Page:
UK tech sector is strong enough to survive Brexit says Eggplant’s Antony Edwards

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Antony Edwards, COO, Eggplant
Antony Edwards, COO, Eggplant

Antony Edwards, COO of customer experience optimisation specialist Eggplant, says that Brexit will present challenges to the UK tech sector, but it’s resilient enough to surmount them

This article is the view of the author and not necessarily of Ready for Brexit

The UK’s technology sector remains robust. We’re far from immune to the challenges posed by Brexit, but the industry, by its nature, is malleable enough to cater for the stormy winds of change.

Over the last decade, many technology businesses have been created precisely to improve old processes and impart big changes, while the products are advanced enough to deliver this in a nimble, quick and reactive manner. In a way, the UK has never been in such a strong position in terms of being equipped to cope with the climate of change and uncertainty. In fact, according to an analysis of end-of-year investment data, recently published by London & Partners and PitchBook, London’s tech sector attracted more venture capital investment and tech IPOs than any other European hub in 2018, attracting £1.8 billion or 72% of the total £2.49 billion raised by British tech firms.

That’s not to say it’s a situation we’re all relishing – we’re facing problems like any other sector. However, the data highlights that the UK remains an attractive proposition for technology investment and, as a result, will continue to build companies and products to address these challenges both for today, and the world of tomorrow. As one of the businesses in this sector, we’re seeing this play out under our own roof:

  • Supply Chain – A lot of the concerns we are seeing at the moment relate to the supply chain. For example, will construction companies be able to get concrete and cranes? Will medical companies be able to get drugs and scanners? As a technology company, we do not have this kind of issue, but our customers are focusing on these kinds of fundamental issues, as opposed to progressive and positive business change.
  • Data Protection – This is always a big issue for businesses, but the combination of GDPR and Brexit has exacerbated the challenge considerably – especially the lack of clarity over the latter. To manage this we are trying to anticipate likely scenarios, for example, will UK staff have the right to look at data gathered in Germany and how will data be shared cross-border? We are preparing our IT systems to handle multiple scenarios, which has drawn both investment and time into the processes that manage this information.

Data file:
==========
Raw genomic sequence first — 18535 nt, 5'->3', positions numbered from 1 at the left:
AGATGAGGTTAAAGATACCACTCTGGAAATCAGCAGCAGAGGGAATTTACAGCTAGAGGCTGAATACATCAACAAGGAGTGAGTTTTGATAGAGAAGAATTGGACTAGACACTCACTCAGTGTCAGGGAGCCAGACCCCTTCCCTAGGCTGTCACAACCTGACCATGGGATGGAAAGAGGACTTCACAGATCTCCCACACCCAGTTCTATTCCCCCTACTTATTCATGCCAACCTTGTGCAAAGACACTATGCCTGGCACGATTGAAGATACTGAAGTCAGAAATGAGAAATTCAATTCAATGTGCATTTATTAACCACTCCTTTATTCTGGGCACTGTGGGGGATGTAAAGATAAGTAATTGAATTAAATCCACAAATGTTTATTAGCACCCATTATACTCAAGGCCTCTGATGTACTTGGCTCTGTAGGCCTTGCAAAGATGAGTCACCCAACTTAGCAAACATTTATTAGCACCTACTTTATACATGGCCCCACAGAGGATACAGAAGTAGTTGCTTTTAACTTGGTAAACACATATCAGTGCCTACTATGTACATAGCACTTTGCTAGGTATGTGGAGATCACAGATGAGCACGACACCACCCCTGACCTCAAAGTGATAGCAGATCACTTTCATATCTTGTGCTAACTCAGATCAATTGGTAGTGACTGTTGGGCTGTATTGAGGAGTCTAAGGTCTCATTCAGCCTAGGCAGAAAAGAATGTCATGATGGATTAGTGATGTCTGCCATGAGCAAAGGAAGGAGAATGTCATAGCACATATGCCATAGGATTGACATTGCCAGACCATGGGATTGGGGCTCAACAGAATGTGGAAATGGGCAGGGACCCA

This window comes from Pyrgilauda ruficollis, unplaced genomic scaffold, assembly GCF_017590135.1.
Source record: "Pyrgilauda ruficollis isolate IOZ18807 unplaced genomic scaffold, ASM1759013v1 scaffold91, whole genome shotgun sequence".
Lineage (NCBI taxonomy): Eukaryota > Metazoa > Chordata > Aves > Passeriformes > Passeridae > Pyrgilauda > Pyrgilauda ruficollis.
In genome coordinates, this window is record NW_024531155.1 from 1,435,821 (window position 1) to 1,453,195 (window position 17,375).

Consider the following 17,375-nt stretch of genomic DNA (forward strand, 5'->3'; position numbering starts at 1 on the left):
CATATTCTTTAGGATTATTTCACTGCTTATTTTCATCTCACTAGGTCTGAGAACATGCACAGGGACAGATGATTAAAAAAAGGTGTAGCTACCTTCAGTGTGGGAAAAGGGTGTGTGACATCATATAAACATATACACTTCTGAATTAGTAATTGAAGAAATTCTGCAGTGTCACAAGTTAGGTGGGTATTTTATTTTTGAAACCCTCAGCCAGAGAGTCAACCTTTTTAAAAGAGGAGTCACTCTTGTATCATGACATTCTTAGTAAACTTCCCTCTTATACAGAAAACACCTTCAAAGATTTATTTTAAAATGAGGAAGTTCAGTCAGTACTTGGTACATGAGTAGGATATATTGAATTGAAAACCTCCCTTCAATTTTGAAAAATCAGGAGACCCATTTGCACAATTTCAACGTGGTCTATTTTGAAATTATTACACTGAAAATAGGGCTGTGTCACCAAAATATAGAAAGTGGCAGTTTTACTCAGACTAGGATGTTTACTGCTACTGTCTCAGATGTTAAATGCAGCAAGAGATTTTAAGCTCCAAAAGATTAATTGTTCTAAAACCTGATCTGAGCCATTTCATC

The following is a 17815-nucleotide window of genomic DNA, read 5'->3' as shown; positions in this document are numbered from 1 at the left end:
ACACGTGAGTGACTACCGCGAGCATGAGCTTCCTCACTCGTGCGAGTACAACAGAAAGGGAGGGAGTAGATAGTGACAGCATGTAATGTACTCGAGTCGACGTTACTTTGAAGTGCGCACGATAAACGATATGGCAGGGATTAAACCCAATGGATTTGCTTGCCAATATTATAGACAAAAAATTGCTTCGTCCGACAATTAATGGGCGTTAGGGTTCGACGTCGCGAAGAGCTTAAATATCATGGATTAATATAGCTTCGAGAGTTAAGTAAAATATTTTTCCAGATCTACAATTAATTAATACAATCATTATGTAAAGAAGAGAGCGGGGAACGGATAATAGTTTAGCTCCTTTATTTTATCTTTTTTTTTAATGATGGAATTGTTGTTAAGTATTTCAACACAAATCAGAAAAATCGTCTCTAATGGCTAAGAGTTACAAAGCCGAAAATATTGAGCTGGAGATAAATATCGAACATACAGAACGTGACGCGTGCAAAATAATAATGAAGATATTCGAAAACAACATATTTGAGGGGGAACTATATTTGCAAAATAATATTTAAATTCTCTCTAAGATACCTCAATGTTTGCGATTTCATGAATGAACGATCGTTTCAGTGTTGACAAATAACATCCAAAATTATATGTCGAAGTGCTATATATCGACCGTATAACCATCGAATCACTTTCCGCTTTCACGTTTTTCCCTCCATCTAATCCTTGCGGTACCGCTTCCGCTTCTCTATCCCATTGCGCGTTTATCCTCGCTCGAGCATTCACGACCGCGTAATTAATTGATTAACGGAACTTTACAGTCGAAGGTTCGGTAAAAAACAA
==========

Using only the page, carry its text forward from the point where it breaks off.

• Teams and staff – While the movement of people has been well documented, we’ve only lost one member of staff to Brexit, while another declined a position for the same reasons. However, regardless of what happens with Brexit, there is a shortage of skilled technicians and developers around the world and there will always be a home for good people, in good companies. We are supporting our staff who are EU Nationals with their residency/visa status and structuring our 2019 budget to be as robust as possible to significant fluctuations in the GBP. As an international business that, for example, has some costs in USD covered by revenue in GBP, we need to be careful.
  • Data management  – In terms of our customers, we are updating our product suite to help with the significant data management and process changes that Brexit will definitely require. For example, helping people quickly test changes to their SAP or Oracle ERP systems. Many of our large UK and European customers, such as banks, are busily making fast changes to their systems; these changes need to be tested fast and we’re ideally placed to help them to do that.
  • Upgrading systems – Many of our new customers have IT systems that are now 15-20 years old. They are not properly understood and, therefore, are difficult to change. Brexit is forcing the hand of these businesses and driving them to make significant changes. While this is a short-term cost, if they do it right, and use modern technology to do it in a repeatable way, they should end up with far more agile IT systems that they can then continually improve to increase their operational efficiency and deliver the productivity benefits that IT systems have promised.

Clearly, the uncertainty and instability is not helping anybody right now. But what is certain is that, wherever we find ourselves on 29 March 2019, the UK technology sector is going to be fundamental to bridging the gap between in, and out.

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